High End Case Roundup: In Win, Lian-Li, & SilverStone

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The interior of the case, which has bountiful space by dint of the height and depth of the chassis, is built so that each area is compartmentalized for more heat control/ For example, the PSU area is in its own little box, and that’s just the beginning of the multitude of details that Lian-Li built into this case.

To wit, the PSU mount comes off so you can securely fasten the device before sliding the whole unit back in. There’s a vertical “HDD rack” to which you can mount your drives or use to help secure your graphics cards, but you can also remove it if you’d rather not use it. The ODD drive cage, 2.5-inch drive cage, and air filters are all removable. There are ample routing options, and there’s more than enough clearance behind the motherboard tray for copious cableage.

  
You can even see the attention to detail in the accessories that come with the PC-X2000FN. There’s a small clear plastic case with little sections for all the screws (why doesn’t every single case ship with one of these?!), and many of the screws themselves are actually thumbscrews that don’t require tools, including the motherboard screws.

Lian Li also saw fit to include plenty of silica gel and rubber rings for most of the screw mounts to cut down on vibrations, which is a nice touch. (Pro tip: Use them. Without them, we found that this case made a lot of unnecessary noise, and tracking down where each vibrating whine was emanating was not fun.)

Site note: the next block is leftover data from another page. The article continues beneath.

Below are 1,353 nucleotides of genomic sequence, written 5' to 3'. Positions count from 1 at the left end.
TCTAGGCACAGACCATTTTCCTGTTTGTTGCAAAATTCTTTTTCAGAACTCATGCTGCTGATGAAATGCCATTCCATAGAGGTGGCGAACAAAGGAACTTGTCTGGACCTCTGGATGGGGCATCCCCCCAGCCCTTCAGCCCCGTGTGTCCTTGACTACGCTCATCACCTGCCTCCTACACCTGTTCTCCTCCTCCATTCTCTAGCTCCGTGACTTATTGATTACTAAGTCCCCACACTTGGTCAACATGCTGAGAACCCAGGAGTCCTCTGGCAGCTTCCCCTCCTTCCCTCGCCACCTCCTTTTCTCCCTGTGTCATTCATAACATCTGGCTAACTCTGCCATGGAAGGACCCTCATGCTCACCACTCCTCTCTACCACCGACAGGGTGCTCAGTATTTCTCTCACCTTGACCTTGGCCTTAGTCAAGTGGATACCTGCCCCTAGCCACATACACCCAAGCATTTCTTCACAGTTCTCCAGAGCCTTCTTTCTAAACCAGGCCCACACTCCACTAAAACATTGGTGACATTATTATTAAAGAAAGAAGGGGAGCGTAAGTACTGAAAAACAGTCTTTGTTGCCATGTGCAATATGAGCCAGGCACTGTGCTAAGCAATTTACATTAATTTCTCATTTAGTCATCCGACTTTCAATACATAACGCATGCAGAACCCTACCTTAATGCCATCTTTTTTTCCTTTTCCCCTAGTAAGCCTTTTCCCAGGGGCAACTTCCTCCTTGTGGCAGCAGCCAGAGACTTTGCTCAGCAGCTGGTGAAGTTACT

Considering that there are so many screws in and accompanying the PC-X2000FN, we were surprised to find that the expansion slots didn’t require any for our graphics card; instead, it utilizes an all-metal hinged clip system that holds cards firmly in place.

We found it a bit of a pain to install optical drives, though, since you have to first remove a couple of screws to get the drive cage cover off, slot the drive in, secure it with thumbscrews, and put the cover back on. Of course, once you get it done, it’s rather cool-looking, and very secure.

     
There’s a dedicated 2.5-inch drive cage that’s just below ODD cage and can handle up to three SSDs or HDDs. There are actually two 3.5-inch drive cages; one is at the top of the case next to the ODD and 2.5-inch drive cages, and one is at the bottom, next to the PSU. Both feature hot swap capabilities and support up to three drives each. There are no drive trays; instead, you simply install four of those anti-vibration bumpers on a drive with long thumbscrews, slot it into the cage, and drop a little gate into place to keep it all secure. Around the back of the cages, you can use either SATA power or MOLEX connectors for juice along with a SATA cable for data.


It can be a little time-consuming to put together a system in the Lian Li PC-X2000FN, but it’s not at all hard to work inside the chassis. Further, once you have everything mounted and screwed into place, you can rest easy that everything is very secure.
 

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Why cant we load pictures ladies and gents?

TcM

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In Win H-frame is an dust collector or not ?

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That H-Frame is a cool looking design. I would actually want to use something like that. Sadly, when I went searching for where to buy it, NewEgg had it listed as discontinued.